February 15, 2020 By The Editor
How the Republican leader McConnell Outplayed Pelosi and unified his caucus by relying on the Clinton’s precedent.
Mitch McConnell was clear when he addressed the Senate December 18:
“Any impeachment trial of President Trump would follow the precedent established by the trial of President Clinton 20 years ago.”
Clinton’s trial was divided into pieces.
The Senate agreed unanimously to begin with a briefing, opening arguments, questions from senators, and a vote to dismiss.
Whether to hear witnesses or introduce additional evidence were questions decided later.
“That was the unanimous bipartisan precedent from 1999,”
“Put first things first, lay the bipartisan groundwork, and leave mid-trial questions to the middle of the trial.”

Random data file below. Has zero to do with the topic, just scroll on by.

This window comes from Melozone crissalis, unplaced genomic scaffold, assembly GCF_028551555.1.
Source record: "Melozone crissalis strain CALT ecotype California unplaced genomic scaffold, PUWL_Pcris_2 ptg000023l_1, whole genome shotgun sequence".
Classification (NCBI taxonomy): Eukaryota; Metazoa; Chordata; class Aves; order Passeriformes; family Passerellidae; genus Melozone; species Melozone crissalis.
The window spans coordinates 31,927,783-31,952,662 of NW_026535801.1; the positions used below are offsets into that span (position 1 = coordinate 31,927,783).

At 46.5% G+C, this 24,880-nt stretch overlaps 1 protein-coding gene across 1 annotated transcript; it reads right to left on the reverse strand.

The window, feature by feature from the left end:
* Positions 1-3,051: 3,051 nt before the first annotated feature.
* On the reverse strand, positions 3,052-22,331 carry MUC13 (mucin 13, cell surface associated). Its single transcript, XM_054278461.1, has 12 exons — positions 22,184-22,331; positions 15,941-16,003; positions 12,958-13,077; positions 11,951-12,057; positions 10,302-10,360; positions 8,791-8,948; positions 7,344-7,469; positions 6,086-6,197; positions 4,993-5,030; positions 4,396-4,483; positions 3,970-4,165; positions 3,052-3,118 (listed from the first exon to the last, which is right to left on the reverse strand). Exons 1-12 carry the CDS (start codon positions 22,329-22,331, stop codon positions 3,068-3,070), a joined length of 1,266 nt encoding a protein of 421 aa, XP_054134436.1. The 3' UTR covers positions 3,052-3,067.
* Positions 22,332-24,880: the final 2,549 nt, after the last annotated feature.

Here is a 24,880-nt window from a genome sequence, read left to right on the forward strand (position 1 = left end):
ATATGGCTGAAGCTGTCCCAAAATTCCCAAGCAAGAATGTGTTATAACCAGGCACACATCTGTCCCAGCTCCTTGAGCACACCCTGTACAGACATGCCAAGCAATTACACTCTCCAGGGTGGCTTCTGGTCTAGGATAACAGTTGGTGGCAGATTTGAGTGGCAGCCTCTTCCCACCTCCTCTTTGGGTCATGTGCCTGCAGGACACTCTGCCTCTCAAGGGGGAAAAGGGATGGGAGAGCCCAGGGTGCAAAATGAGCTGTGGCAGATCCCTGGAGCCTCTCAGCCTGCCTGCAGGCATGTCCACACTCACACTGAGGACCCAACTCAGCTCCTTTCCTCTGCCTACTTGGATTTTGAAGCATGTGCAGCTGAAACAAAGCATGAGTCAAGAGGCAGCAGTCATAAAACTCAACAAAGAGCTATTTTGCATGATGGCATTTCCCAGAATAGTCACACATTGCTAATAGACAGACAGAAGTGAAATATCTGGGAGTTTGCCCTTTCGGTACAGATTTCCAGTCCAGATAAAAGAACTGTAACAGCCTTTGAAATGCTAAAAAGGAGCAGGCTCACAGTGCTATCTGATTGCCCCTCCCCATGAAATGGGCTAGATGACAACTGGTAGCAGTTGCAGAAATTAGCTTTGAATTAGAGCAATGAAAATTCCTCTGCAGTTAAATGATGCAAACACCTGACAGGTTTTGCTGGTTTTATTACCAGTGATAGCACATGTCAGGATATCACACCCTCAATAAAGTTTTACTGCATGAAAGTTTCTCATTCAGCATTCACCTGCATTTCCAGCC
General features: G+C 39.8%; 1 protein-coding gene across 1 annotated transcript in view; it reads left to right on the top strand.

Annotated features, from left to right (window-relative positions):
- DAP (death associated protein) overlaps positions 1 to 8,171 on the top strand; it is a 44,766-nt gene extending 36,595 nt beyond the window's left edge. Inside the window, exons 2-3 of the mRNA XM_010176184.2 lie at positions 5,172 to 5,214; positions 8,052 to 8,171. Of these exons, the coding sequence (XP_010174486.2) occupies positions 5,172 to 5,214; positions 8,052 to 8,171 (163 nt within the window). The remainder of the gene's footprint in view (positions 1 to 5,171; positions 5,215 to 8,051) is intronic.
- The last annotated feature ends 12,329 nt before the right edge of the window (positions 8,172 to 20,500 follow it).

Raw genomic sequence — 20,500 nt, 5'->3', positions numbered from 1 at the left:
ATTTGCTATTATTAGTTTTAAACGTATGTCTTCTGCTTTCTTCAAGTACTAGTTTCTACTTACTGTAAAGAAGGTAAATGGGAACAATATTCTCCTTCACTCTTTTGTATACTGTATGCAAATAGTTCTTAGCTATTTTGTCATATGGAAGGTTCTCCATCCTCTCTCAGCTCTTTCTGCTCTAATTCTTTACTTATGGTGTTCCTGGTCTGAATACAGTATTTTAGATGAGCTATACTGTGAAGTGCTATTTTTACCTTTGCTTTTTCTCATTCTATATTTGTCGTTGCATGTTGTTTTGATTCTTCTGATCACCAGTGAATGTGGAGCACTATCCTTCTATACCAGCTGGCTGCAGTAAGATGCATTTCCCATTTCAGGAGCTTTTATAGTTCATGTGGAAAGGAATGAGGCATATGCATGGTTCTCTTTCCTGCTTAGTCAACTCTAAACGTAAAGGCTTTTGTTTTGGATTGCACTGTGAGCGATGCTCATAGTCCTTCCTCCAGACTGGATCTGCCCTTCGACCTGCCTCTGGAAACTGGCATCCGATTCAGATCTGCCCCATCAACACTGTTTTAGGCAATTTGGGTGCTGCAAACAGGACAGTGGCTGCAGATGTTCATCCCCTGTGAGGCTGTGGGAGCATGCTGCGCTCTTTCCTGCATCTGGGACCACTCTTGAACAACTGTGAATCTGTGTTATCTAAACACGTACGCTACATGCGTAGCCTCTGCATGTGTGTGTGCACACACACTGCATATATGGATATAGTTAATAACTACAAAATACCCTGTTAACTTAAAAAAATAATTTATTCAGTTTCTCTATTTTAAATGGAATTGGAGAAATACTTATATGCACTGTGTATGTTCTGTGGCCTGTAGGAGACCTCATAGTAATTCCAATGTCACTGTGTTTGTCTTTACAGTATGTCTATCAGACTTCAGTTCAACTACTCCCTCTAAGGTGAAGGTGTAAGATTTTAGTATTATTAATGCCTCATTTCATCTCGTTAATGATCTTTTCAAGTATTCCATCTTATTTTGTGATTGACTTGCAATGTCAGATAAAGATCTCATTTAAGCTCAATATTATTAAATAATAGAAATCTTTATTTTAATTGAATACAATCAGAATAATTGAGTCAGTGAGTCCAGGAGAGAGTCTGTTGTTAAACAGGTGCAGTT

The arrangement satisfied Chuck Schumer back when he was a recently elected junior senator from New York. Funny how times change. Now Senate minority leader, and looking to damage Republicans in a presidential election year, Schumer demanded that McConnell call witnesses and ask for additional documents at the outset of the proceedings. Pelosi followed his cues. After the House impeached Trump on December 18, she said she wouldn’t transmit the articles of impeachment until McConnell gave in to Schumer’s demands.
He continued to point to the (relative) bipartisanship of the Clinton era.
He said on January 6:
“The Senate said, 100 to nothing, that was good enough for President Clinton,”
“So it ought to be good enough for President Trump. Fair is fair.”
Source and more on: Freebeacon
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